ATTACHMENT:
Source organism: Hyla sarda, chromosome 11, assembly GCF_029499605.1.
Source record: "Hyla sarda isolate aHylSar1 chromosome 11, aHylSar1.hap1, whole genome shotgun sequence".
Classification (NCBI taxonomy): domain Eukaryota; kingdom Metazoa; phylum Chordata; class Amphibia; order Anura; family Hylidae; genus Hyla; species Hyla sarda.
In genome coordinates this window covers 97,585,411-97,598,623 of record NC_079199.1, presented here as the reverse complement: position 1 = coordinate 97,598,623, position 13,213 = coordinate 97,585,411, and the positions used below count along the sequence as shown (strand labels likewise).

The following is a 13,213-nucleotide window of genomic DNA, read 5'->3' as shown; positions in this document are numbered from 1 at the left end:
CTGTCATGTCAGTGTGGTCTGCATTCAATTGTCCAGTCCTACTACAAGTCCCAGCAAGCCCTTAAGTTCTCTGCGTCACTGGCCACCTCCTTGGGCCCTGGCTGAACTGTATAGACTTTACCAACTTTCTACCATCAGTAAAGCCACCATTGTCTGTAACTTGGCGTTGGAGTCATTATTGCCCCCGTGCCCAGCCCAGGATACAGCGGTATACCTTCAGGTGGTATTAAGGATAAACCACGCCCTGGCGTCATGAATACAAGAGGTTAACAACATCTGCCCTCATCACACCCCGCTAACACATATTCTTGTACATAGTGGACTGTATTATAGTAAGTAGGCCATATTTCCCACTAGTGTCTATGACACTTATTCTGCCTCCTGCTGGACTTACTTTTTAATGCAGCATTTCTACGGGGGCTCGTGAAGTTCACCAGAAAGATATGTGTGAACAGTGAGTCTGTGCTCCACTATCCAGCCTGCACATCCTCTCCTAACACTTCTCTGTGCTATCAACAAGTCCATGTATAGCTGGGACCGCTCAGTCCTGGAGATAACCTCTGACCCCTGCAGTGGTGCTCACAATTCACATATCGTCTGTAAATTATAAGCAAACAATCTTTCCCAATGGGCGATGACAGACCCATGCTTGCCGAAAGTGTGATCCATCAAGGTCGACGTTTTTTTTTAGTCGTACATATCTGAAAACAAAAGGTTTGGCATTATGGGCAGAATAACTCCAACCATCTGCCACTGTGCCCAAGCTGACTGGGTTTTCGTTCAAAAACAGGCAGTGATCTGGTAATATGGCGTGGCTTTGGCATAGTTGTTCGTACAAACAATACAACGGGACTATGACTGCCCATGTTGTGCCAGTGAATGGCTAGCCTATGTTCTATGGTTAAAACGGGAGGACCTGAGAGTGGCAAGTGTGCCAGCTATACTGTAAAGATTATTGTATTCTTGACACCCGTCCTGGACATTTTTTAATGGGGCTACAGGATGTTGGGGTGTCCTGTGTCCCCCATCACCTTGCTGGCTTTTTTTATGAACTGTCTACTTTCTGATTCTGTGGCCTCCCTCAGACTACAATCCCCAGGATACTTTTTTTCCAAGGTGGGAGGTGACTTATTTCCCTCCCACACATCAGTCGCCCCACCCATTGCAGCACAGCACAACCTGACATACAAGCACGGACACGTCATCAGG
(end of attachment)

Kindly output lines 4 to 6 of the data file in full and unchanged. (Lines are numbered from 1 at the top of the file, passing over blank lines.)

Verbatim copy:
In genome coordinates this window covers 97,585,411-97,598,623 of record NC_079199.1, presented here as the reverse complement: position 1 = coordinate 97,598,623, position 13,213 = coordinate 97,585,411, and the positions used below count along the sequence as shown (strand labels likewise).

The following is a 13,213-nucleotide window of genomic DNA, read 5'->3' as shown; positions in this document are numbered from 1 at the left end:
CTGTCATGTCAGTGTGGTCTGCATTCAATTGTCCAGTCCTACTACAAGTCCCAGCAAGCCCTTAAGTTCTCTGCGTCACTGGCCACCTCCTTGGGCCCTGGCTGAACTGTATAGACTTTACCAACTTTCTACCATCAGTAAAGCCACCATTGTCTGTAACTTGGCGTTGGAGTCATTATTGCCCCCGTGCCCAGCCCAGGATACAGCGGTATACCTTCAGGTGGTATTAAGGATAAACCACGCCCTGGCGTCATGAATACAAGAGGTTAACAACATCTGCCCTCATCACACCCCGCTAACACATATTCTTGTACATAGTGGACTGTATTATAGTAAGTAGGCCATATTTCCCACTAGTGTCTATGACACTTATTCTGCCTCCTGCTGGACTTACTTTTTAATGCAGCATTTCTACGGGGGCTCGTGAAGTTCACCAGAAAGATATGTGTGAACAGTGAGTCTGTGCTCCACTATCCAGCCTGCACATCCTCTCCTAACACTTCTCTGTGCTATCAACAAGTCCATGTATAGCTGGGACCGCTCAGTCCTGGAGATAACCTCTGACCCCTGCAGTGGTGCTCACAATTCACATATCGTCTGTAAATTATAAGCAAACAATCTTTCCCAATGGGCGATGACAGACCCATGCTTGCCGAAAGTGTGATCCATCAAGGTCGACGTTTTTTTTTAGTCGTACATATCTGAAAACAAAAGGTTTGGCATTATGGGCAGAATAACTCCAACCATCTGCCACTGTGCCCAAGCTGACTGGGTTTTCGTTCAAAAACAGGCAGTGATCTGGTAATATGGCGTGGCTTTGGCATAGTTGTTCGTACAAACAATACAACGGGACTATGACTGCCCATGTTGTGCCAGTGAATGGCTAGCCTATGTTCTATGGTTAAAACGGGAGGACCTGAGAGTGGCAAGTGTGCCAGCTATACTGTAAAGATTATTGTATTCTTGACACCCGTCCTGGACATTTTTTAATGGGGCTACAGGATGTTGGGGTGTCCTGTGTCCCCCATCACCTTGCTGGCTTTTTTTATGAACTGTCTACTTTCTGATTCTGTGGCCTCCCTCAGACTACAATCCCCAGGATACTTTTTTTCCAAGGTGGGAGGTGACTTATTTCCCTCCCACACATCAGTCGCCCCACCCATTGCAGCACAGCACAACCTGACATACAAGCACGGACACGTCATCAGG